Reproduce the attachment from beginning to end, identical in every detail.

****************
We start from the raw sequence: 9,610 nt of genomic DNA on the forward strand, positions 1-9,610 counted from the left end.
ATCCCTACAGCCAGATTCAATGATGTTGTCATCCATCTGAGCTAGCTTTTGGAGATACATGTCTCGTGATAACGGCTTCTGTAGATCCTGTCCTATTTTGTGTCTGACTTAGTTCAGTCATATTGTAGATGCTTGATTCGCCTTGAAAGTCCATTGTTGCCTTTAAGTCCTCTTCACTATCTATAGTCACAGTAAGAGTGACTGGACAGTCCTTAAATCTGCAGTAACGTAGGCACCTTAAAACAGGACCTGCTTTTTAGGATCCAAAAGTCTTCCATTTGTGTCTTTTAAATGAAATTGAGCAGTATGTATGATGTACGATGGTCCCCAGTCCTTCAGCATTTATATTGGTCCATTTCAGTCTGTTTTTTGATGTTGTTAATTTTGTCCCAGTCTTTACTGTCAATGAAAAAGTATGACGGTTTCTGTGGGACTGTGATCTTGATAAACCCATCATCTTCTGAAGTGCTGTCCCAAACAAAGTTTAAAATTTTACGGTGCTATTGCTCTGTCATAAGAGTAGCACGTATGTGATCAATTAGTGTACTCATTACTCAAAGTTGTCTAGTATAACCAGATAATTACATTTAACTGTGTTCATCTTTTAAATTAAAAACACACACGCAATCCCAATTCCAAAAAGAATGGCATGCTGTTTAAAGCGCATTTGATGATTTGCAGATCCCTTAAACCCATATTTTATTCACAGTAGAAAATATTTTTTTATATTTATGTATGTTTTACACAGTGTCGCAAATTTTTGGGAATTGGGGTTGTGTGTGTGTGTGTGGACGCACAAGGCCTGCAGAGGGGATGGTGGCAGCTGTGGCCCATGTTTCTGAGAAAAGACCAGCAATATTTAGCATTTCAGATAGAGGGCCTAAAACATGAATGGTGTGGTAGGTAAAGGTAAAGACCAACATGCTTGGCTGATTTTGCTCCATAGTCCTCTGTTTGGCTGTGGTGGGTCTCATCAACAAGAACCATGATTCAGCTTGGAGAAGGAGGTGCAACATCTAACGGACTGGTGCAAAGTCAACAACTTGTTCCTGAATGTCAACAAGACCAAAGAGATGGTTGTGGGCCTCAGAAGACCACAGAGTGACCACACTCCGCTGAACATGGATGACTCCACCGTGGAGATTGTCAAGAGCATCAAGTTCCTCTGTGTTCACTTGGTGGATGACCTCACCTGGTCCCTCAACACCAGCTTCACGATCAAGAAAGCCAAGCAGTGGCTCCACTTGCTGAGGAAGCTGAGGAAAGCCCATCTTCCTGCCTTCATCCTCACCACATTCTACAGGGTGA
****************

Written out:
We start from the raw sequence: 9,610 nt of genomic DNA on the forward strand, positions 1-9,610 counted from the left end.
ATCCCTACAGCCAGATTCAATGATGTTGTCATCCATCTGAGCTAGCTTTTGGAGATACATGTCTCGTGATAACGGCTTCTGTAGATCCTGTCCTATTTTGTGTCTGACTTAGTTCAGTCATATTGTAGATGCTTGATTCGCCTTGAAAGTCCATTGTTGCCTTTAAGTCCTCTTCACTATCTATAGTCACAGTAAGAGTGACTGGACAGTCCTTAAATCTGCAGTAACGTAGGCACCTTAAAACAGGACCTGCTTTTTAGGATCCAAAAGTCTTCCATTTGTGTCTTTTAAATGAAATTGAGCAGTATGTATGATGTACGATGGTCCCCAGTCCTTCAGCATTTATATTGGTCCATTTCAGTCTGTTTTTTGATGTTGTTAATTTTGTCCCAGTCTTTACTGTCAATGAAAAAGTATGACGGTTTCTGTGGGACTGTGATCTTGATAAACCCATCATCTTCTGAAGTGCTGTCCCAAACAAAGTTTAAAATTTTACGGTGCTATTGCTCTGTCATAAGAGTAGCACGTATGTGATCAATTAGTGTACTCATTACTCAAAGTTGTCTAGTATAACCAGATAATTACATTTAACTGTGTTCATCTTTTAAATTAAAAACACACACGCAATCCCAATTCCAAAAAGAATGGCATGCTGTTTAAAGCGCATTTGATGATTTGCAGATCCCTTAAACCCATATTTTATTCACAGTAGAAAATATTTTTTTATATTTATGTATGTTTTACACAGTGTCGCAAATTTTTGGGAATTGGGGTTGTGTGTGTGTGTGTGGACGCACAAGGCCTGCAGAGGGGATGGTGGCAGCTGTGGCCCATGTTTCTGAGAAAAGACCAGCAATATTTAGCATTTCAGATAGAGGGCCTAAAACATGAATGGTGTGGTAGGTAAAGGTAAAGACCAACATGCTTGGCTGATTTTGCTCCATAGTCCTCTGTTTGGCTGTGGTGGGTCTCATCAACAAGAACCATGATTCAGCTTGGAGAAGGAGGTGCAACATCTAACGGACTGGTGCAAAGTCAACAACTTGTTCCTGAATGTCAACAAGACCAAAGAGATGGTTGTGGGCCTCAGAAGACCACAGAGTGACCACACTCCGCTGAACATGGATGACTCCACCGTGGAGATTGTCAAGAGCATCAAGTTCCTCTGTGTTCACTTGGTGGATGACCTCACCTGGTCCCTCAACACCAGCTTCACGATCAAGAAAGCCAAGCAGTGGCTCCACTTGCTGAGGAAGCTGAGGAAAGCCCATCTTCCTGCCTTCATCCTCACCACATTCTACAGGGTGA